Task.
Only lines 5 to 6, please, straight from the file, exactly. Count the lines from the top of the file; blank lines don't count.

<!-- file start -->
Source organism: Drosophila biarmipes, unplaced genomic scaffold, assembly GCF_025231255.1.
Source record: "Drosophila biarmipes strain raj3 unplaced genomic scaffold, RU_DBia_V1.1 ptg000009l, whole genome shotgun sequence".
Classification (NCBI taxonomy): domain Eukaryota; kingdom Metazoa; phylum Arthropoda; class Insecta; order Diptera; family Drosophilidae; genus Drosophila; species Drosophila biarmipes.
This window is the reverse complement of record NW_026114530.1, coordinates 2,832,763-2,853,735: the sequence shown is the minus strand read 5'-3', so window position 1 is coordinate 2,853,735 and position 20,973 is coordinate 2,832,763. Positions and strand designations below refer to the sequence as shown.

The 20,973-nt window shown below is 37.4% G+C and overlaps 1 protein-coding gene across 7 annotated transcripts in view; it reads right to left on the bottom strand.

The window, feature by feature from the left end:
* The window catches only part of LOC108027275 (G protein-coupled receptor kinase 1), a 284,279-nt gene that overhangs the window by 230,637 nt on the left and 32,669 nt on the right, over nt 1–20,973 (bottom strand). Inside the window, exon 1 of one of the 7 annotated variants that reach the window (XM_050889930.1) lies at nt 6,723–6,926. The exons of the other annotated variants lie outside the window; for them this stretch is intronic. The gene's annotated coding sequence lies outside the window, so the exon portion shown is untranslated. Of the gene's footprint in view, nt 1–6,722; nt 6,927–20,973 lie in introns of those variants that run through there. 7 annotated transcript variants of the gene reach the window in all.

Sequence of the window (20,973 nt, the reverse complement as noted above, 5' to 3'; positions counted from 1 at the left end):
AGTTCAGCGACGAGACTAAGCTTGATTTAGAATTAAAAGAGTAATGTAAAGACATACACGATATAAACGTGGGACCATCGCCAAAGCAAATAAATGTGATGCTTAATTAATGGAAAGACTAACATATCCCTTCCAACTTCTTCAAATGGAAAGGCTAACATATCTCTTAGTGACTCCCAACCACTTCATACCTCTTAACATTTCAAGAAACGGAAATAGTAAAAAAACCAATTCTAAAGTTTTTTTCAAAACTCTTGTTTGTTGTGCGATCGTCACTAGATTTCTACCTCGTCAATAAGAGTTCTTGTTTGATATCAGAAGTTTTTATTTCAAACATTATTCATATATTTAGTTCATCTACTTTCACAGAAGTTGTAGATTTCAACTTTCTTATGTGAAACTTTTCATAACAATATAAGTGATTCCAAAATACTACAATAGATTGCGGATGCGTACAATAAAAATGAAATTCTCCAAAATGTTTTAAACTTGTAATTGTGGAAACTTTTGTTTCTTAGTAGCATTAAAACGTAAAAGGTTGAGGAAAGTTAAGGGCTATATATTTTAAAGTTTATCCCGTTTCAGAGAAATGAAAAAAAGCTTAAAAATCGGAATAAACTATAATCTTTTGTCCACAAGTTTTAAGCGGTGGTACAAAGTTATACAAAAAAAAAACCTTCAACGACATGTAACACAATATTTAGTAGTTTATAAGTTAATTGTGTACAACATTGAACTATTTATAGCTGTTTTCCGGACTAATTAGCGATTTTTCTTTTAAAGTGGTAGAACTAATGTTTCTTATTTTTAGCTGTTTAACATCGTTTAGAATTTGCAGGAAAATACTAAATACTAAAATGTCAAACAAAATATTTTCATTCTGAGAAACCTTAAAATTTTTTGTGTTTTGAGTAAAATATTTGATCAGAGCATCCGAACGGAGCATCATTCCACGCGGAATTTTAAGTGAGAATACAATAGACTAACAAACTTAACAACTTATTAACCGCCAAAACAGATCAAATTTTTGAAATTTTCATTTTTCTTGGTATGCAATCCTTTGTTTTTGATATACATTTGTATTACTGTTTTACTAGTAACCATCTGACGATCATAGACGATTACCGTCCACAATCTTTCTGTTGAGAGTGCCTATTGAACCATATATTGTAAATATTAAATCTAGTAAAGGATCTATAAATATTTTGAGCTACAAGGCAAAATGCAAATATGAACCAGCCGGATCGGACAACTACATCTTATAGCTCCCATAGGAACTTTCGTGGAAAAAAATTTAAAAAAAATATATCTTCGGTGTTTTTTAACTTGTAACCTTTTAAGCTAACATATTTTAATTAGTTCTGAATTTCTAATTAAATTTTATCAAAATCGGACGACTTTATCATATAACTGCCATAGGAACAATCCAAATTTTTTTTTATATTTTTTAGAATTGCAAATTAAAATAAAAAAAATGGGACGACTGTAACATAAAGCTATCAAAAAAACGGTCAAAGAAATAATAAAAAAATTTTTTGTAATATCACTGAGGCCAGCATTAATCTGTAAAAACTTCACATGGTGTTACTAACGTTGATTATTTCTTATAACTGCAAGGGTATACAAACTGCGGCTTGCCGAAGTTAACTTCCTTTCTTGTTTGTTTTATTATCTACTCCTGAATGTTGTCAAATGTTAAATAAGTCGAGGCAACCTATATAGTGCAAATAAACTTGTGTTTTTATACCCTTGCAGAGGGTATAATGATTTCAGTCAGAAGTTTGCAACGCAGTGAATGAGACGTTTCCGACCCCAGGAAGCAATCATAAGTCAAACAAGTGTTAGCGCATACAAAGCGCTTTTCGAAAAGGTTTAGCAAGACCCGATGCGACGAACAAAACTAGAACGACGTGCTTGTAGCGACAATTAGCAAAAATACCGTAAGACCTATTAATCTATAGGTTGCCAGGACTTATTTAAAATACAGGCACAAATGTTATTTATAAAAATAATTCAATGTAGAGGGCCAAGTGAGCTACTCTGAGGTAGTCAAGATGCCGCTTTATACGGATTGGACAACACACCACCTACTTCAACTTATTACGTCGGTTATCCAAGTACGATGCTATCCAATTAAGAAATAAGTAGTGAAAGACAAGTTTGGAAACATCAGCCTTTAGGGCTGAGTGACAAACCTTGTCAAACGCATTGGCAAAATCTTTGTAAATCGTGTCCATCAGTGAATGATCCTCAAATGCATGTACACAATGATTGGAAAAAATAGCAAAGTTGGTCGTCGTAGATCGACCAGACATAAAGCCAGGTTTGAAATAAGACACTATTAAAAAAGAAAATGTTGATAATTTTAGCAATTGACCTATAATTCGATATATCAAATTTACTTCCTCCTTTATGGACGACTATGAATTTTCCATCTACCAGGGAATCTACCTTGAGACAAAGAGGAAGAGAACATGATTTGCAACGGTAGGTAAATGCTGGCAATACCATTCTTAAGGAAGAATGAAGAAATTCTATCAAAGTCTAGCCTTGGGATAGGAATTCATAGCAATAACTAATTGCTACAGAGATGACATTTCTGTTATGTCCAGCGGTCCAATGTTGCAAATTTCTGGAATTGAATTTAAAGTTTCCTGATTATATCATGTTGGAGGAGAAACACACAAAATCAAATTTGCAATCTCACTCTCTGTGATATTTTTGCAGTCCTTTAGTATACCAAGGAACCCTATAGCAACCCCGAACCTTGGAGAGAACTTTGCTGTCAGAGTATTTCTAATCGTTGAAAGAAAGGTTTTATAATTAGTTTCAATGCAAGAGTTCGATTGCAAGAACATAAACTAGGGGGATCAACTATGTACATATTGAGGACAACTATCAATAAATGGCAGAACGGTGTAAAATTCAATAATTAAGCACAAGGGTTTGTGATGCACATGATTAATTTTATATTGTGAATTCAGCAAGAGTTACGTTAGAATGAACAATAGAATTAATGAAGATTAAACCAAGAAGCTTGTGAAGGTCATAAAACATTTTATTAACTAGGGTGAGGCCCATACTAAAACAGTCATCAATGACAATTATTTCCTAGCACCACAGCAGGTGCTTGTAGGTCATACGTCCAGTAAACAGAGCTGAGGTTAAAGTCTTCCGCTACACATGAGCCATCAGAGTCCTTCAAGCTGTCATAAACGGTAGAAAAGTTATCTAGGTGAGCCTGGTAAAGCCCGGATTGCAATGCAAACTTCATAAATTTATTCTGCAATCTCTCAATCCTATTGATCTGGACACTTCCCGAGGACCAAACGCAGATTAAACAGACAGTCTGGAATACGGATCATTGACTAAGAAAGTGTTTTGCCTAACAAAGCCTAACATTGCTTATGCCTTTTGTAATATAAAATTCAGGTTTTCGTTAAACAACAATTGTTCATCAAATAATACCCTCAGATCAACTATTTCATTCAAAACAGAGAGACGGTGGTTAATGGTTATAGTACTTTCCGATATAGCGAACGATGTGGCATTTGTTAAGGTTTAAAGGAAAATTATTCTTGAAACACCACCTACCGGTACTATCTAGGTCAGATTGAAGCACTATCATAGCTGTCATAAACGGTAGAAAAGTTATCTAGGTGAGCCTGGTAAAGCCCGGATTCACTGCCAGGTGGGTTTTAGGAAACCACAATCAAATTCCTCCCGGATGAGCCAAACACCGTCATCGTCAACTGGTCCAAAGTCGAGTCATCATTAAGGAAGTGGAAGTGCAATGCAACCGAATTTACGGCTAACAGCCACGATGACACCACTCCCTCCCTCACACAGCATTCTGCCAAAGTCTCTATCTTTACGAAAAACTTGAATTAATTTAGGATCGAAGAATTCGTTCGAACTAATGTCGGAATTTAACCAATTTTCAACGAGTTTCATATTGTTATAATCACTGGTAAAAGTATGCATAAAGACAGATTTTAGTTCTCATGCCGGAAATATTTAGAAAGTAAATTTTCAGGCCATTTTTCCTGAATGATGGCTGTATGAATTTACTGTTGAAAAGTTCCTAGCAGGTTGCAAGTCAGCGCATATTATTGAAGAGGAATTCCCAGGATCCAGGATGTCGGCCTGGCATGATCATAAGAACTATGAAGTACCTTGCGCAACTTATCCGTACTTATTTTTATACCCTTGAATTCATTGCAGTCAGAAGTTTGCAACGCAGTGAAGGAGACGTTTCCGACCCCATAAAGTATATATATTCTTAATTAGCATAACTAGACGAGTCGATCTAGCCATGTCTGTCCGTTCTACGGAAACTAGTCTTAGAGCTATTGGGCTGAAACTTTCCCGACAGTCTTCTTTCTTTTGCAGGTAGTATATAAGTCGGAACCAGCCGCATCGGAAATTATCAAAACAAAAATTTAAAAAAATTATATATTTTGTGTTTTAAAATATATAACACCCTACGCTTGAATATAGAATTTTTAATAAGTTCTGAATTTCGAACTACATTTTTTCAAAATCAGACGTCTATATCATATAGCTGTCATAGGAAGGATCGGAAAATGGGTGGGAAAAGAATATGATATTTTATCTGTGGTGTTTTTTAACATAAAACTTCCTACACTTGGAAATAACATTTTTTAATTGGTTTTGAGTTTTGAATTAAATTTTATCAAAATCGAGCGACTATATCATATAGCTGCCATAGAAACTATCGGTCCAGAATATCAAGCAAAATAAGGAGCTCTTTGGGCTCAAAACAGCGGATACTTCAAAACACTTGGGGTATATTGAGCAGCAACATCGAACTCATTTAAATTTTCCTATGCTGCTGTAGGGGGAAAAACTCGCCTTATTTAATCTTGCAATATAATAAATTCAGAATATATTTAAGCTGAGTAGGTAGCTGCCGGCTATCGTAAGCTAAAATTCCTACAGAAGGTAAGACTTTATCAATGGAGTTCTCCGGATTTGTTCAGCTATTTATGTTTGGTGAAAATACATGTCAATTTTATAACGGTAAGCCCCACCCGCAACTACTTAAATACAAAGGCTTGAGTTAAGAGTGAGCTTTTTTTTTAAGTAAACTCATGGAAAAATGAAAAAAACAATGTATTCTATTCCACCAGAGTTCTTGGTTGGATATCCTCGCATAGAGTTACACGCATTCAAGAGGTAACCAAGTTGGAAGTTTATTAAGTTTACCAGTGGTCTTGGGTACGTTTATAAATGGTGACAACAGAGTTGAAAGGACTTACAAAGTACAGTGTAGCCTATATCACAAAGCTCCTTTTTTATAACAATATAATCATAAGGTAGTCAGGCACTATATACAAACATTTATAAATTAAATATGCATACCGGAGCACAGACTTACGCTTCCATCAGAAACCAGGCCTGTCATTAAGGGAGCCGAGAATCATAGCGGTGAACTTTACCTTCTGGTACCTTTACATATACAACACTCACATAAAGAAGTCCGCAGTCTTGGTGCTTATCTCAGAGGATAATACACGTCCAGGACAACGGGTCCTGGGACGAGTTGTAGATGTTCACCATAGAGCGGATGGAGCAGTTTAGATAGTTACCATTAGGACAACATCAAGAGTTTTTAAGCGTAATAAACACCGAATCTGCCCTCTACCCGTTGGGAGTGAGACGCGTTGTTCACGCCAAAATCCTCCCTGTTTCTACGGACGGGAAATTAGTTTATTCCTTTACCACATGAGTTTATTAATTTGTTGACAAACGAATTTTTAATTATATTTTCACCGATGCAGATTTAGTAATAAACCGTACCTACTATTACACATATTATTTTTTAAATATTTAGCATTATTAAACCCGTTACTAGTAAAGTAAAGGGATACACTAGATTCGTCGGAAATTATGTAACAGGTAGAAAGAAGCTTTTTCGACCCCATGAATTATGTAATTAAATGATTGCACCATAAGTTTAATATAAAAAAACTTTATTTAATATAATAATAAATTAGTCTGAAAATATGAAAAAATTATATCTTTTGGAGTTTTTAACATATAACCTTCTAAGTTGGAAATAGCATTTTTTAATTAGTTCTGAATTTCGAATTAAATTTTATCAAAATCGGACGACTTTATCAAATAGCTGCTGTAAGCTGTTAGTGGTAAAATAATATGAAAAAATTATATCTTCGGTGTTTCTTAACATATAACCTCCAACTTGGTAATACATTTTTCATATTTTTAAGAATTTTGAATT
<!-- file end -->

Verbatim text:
The 20,973-nt window shown below is 37.4% G+C and overlaps 1 protein-coding gene across 7 annotated transcripts in view; it reads right to left on the bottom strand.

The window, feature by feature from the left end: